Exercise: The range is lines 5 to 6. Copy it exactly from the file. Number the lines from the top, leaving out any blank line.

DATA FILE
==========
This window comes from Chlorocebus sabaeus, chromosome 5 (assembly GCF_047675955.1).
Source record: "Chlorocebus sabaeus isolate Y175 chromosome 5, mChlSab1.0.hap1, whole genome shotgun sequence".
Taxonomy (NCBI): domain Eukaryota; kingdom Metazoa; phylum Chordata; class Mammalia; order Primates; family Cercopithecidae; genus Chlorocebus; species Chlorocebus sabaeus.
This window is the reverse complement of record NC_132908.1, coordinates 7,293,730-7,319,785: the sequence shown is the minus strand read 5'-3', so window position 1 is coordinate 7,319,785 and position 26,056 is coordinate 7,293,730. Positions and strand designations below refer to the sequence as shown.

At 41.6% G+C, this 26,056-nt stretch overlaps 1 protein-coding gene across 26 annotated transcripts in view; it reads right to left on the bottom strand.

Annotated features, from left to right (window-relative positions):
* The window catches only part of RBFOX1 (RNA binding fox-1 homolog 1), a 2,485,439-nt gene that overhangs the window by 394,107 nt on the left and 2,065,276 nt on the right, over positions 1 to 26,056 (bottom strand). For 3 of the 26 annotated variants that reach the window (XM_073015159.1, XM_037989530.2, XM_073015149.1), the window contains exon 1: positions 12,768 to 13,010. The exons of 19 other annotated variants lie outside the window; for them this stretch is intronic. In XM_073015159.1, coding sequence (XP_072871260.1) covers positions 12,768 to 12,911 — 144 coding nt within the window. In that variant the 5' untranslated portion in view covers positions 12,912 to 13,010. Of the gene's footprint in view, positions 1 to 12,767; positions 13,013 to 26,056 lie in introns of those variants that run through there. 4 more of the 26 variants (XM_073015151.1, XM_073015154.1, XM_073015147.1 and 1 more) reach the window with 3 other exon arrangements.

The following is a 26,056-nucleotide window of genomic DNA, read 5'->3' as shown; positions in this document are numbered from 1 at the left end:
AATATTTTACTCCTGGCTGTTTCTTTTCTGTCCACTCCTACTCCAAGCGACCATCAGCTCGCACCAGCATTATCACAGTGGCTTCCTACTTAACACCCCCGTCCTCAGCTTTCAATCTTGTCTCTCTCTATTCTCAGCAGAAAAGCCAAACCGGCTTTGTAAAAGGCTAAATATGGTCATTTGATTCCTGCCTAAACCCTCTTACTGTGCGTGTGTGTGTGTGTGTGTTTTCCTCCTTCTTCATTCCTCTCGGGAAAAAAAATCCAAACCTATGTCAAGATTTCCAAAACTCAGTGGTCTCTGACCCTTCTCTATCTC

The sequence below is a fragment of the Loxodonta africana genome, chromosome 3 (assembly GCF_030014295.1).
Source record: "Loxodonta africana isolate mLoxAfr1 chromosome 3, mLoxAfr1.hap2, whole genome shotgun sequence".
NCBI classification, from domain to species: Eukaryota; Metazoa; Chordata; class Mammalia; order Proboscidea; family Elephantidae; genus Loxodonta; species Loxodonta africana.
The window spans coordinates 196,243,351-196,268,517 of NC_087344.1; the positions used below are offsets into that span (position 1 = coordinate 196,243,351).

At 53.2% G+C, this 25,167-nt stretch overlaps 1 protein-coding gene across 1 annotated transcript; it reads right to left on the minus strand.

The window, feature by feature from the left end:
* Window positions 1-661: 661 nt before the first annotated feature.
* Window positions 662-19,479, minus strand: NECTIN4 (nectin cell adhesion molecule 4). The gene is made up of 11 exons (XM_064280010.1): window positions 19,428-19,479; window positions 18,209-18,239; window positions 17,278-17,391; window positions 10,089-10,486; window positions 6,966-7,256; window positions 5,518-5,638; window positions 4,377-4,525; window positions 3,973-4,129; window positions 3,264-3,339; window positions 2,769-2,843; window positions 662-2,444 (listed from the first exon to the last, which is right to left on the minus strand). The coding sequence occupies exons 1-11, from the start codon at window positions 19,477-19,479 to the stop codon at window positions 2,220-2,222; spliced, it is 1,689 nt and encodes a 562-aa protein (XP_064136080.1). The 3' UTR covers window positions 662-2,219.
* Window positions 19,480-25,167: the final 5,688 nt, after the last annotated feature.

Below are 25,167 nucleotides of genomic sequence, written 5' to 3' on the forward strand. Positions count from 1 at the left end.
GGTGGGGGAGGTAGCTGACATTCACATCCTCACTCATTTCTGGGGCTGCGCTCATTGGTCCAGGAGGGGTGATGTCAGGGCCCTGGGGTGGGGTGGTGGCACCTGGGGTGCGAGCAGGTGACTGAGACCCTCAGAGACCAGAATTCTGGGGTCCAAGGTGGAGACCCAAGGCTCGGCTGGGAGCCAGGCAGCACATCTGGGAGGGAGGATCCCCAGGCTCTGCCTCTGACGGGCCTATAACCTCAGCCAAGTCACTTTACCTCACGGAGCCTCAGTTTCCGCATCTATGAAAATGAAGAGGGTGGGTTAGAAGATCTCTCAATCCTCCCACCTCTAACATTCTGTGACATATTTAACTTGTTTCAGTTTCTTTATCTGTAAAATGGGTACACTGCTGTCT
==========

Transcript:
At 41.6% G+C, this 26,056-nt stretch overlaps 1 protein-coding gene across 26 annotated transcripts in view; it reads right to left on the bottom strand.

Annotated features, from left to right (window-relative positions):